Endoscopy is mostly used for examining the airways and stomach, although it also can also be used to examine the oesophagus and bladder. Our endoscopes are mobile, so this procedure can be carried out at your yard rather than bringing the horse to us.

We work closely with two specialists vets, Tim Brazil and Kate McGovern who carry out gastroscopy. This is the only way to ascertain if a horse is suffering from gastric ulceration.

  • Racehorse at speed on the track

    Photographer: Tsutomu Takasu

  • Endoscopy of a racehorse

Airway Endoscopy

The endoscope is passed via a nostril and enables visual assessment of the nasal cavities. In each side of a horse's nose there are 3 separate channels or 'meati'. Within these there are complex folded bony structures called nasal conchae and ethmoids. These can be examined with the endoscope for a variety of abnormalities such as infection, cancerous growths or foreign bodies.

Further back into the pharynx there are two openings into the eustachian tubes (that connect the back of the throat to the middle ear). In the horse they are wide enough for an endoscope and this is useful because they connect to the guttural pouches, which can develop infection or disease. One of the most common reasons for airway endoscopy is to look for signs of strangles infection in the guttural pouches. The guttural pouches are peculiar to the Perissodactyla (the horse and its relatives the tapir and rhinoceros) and are not seen in any other species.

In the pharynx we can examine the soft palate, epiglottis, pharyngeal lymph tissue, the larynx, arytenoids and vocal folds. These are important structures for the normal function of a horse's airway. When there is an abnormality it can be detrimental to normal air flow during exercise and serious for any horse that is a competing athlete. The most common abnormality is a partial paralysis of the horse's larynx, which causes a characteristic whistle noise when the horse breathes in during exercise.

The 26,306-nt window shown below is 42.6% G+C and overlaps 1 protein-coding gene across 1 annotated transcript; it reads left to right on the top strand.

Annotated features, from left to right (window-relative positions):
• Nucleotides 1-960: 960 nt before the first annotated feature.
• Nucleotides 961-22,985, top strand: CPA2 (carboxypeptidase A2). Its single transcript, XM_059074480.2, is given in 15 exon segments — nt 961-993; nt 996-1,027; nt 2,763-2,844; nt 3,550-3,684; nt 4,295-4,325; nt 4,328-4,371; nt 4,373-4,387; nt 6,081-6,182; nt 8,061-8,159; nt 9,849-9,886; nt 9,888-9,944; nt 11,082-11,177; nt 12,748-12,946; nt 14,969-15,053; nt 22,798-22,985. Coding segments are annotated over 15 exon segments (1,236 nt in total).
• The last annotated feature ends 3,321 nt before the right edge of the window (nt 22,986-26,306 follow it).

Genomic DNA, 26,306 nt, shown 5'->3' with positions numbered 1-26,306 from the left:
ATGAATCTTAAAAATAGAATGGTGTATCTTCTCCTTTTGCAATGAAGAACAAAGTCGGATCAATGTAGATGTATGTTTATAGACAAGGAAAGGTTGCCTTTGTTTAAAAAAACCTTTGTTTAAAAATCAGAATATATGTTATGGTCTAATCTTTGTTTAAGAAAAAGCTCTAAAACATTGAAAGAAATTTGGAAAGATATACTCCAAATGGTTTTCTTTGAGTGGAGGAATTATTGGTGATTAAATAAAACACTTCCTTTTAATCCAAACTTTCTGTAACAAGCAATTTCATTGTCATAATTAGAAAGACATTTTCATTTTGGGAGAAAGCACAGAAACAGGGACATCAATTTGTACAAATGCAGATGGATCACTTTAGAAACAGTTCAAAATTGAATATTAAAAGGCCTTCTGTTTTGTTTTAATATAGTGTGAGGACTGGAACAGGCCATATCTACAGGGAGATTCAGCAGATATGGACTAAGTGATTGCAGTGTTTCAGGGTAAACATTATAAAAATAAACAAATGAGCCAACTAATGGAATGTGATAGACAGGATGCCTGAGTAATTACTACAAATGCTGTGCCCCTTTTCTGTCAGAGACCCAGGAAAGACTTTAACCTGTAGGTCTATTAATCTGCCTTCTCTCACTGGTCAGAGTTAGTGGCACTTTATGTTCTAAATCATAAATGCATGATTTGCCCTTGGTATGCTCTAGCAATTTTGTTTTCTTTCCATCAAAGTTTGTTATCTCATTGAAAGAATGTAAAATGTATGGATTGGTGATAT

Passing into the trachea, it is useful to examine the quality and quantity of fluid exudate, especially when looking for signs of lung disease. A lavage (tracheal wash) can be obtained from the trachea for examination of cells (cytology) and identification of bacterial infection. It is possible to pass the endoscope right down to where the trachea splits into the two large bronchi. A broncho-alveolar-lavage may also be used to wash cells from the lungs, including the lower bronchioles and alveolar air sacs. The wash fluid can then be analysed for accurate diagnosis of lung disease.


Gastroscopy is when an endoscopy is passed down into the stomach and is mostly used for diagnosing gastric ulceration, which can be cause symptoms of discomfort and poor performance in horses. They are often caused by the way a horse is managed and exercised. A horse must be starved overnight before gastrosopy in order to empty the stomach of all food.

The endoscope used for performing gastroscopy is longer than a normal endoscope although it is also passed via the horse's nose. Gastroscopy allows visualisation of all parts of the stomach and the first part of the duodenum.

We work closely with vets who are specialists in equine medicine and usually call them in to perform gastroscopy, as we particularly value their expertise in interpretation of the findings. This procedure can also be carried out at your yard or stables.